There’s been a lot of talk about how the recent net neutrality changes will affect students, but little, if any, of that conversation has been with students. Until now.
Jessica Rosenworcel, a member of the Federal Communications Commission (FCC), joined Rep. Paul Tonko, D-N.Y., in his office Wednesday on Capitol Hill, and they called in to a high school library filled with a group of precocious students eager to dissect internet freedom with two of the leading proponents of Obama-era net neutrality rules.
The conversation, convened by students at Bethlehem High School in Delmar, New York, and conducted through videoconferencing technology, gave students a chance to ask their congressman and an outspoken FCC commissioner why net neutrality should matter to them.
“We were thinking there was no chance, ever, that [Rosenworcel] would say yes,” Connor Chung, a junior at Bethlehem High, told EdScoop.
Chung, 17, is president of Students for Peace and Survival, a student-run organization focused on social justice and youth activism. It was through that club that he decided to reach out to Rosenworcel’s office — on a whim, he said.
“I thought, ‘Surely, she would have more important things to do, especially now. I’ll just send this email for fun,'” he said. “We were absolutely blown away that it all came together.”
In December, the five-member FCC voted to repeal a 2015 regulations requiring internet service providers (ISPs) to treat all online traffic equally. Educators worry that, absent those net neutrality rules, the internet will become less equitable and less accessible for students and teachers — especially those who live and work in rural or low-income parts of the country.
The discussion — streamed on Facebook Live and then posted to Tonko’s public account — covered questions such as, What even is net neutrality?, In what ways could students be affected by the recent dismantling of net neutrality rules? and How can students get involved in the fight for net neutrality?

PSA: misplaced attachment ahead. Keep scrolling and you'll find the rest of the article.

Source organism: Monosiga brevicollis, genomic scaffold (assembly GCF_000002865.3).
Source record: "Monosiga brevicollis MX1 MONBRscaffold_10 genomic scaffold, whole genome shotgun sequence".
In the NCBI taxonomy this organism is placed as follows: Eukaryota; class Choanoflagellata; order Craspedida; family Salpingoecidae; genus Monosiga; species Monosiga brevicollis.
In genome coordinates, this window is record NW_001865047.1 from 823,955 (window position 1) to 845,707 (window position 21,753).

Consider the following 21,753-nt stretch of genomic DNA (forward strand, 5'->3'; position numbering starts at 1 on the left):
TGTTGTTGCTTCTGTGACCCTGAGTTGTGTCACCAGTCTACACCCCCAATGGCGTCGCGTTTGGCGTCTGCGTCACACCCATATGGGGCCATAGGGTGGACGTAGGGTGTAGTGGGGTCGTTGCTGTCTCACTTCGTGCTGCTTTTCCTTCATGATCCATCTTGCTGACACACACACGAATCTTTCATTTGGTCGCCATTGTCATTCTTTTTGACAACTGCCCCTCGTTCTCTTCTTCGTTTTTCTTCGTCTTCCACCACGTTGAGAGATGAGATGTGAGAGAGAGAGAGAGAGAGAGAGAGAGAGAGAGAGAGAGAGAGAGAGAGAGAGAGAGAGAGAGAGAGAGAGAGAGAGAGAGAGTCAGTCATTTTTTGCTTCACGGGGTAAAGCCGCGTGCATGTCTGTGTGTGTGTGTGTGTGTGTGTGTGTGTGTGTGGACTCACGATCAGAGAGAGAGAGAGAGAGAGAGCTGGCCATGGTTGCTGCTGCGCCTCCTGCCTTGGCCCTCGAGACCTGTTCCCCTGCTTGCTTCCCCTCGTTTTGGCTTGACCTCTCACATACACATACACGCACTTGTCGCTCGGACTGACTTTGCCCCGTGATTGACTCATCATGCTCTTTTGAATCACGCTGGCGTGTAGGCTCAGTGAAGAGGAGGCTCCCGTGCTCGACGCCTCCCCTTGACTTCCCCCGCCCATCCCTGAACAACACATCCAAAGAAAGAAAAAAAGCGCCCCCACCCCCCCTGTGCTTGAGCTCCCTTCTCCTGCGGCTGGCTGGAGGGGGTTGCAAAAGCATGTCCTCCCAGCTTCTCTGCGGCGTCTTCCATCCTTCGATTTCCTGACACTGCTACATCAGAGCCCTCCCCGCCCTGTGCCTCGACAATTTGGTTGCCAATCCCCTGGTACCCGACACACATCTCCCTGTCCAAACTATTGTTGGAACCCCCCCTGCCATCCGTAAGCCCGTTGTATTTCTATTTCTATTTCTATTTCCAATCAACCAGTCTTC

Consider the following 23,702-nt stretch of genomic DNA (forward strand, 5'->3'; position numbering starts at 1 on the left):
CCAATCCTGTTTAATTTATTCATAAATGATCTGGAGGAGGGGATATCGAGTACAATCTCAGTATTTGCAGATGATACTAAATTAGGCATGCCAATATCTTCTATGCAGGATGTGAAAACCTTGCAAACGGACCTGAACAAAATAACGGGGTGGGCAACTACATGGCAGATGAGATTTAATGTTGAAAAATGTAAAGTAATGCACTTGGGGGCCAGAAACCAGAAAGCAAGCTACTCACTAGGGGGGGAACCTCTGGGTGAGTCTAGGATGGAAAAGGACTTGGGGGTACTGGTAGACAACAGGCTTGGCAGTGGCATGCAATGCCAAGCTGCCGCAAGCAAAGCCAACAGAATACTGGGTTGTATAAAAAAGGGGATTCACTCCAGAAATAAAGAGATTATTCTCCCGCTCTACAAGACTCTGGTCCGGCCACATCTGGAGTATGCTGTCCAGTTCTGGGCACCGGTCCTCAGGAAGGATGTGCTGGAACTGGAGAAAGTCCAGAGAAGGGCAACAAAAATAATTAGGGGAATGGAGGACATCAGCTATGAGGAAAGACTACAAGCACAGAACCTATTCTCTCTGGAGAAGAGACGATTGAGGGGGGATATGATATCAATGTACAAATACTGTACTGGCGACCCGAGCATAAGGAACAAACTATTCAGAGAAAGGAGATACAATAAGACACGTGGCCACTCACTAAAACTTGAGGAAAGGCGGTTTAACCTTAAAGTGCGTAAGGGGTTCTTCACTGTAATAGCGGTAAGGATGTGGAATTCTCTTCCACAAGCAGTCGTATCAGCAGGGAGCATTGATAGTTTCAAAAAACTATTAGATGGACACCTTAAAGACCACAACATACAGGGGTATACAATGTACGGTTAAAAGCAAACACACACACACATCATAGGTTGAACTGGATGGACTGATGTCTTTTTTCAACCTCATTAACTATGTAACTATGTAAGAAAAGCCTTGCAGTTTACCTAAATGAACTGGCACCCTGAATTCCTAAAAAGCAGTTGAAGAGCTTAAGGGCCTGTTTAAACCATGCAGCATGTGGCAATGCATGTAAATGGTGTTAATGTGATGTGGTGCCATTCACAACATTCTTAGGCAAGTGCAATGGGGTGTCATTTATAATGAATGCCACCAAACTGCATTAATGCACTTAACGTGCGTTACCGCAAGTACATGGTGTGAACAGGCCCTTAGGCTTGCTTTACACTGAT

The five-person leadership team of the Students for Peace and Survival facilitated a discussion with Tonko and Rosenworcel and occasionally relayed questions from the student audience watching from a nearby projector.
Asked one: “As students, as high schoolers, why should we care?”
Tonko, who is in favor of using the Congressional Review Act to undo the FCC’s net neutrality decision — widely considered a long shot effort — answered first.
“I can tell you that I’ve heard from many, many people in my district about their children’s needs for the internet to be able to do homework assignments, to be able to provide for college applications efforts,” he said. “There are many needs that are met for our young people through the internet. That’s where keeping it open and having the concept of a net neutrality is so very vitally important.”
Rosenworcel — one of two commissioners who voted against FCC Chairman Ajit Pai’s net neutrality proposal last month — chimed in after him.
“I think the future of the internet is the future of everything,” she said into a laptop screen, with Chung and another high school junior smiling back. “It’s where we connect, it’s where we create. It’s where you’re going to share ideas, build community and, in time, probably build businesses. I think it’s important we make sure that platform is as open to as many ideas and services as possible — and has as few gatekeepers as possible.”
In an interview after the livestream, Chung said his district — Bethlehem Central School District — began deploying Chromebooks earlier this year, and that his teachers have already been moving a lot of their instructional materials online.
“Technology is having a greater role in education, and technology in education relies on everybody having access to everything,” he said. “That’s why I think net neutrality is very important.”
After 30 minutes of back-and-forth and a few technical difficulties, the president of Students for Peace and Survival asked Rosenworcel and Tonko a final question: What advice do you have for young activists trying to make their voices heard?
“One thing I wish for Washington is that Washington thinks more about the future, and nobody represents the future like you,” Rosenworcel said. “You’ve got a vested interest in what happens next, and you want to make sure that the country that you inherit is one that has lots of opportunities … I think the only way to really make sure that we listen to the future is to make sure the future speaks up.”
That means making noise, organizing, leading letter-writing campaigns and calling campaigns to your representatives’ offices, she added.
“I want you to know that that is part of being effective, and that is part of making a difference,” she said.
Chung said that, in addition to appreciating what the speakers had to say about net neutrality, Bethlehem students who attended the videoconference all left feeling inspired.
“It was an honor that they took us seriously,” he said, ” and were willing to believe in people like us.”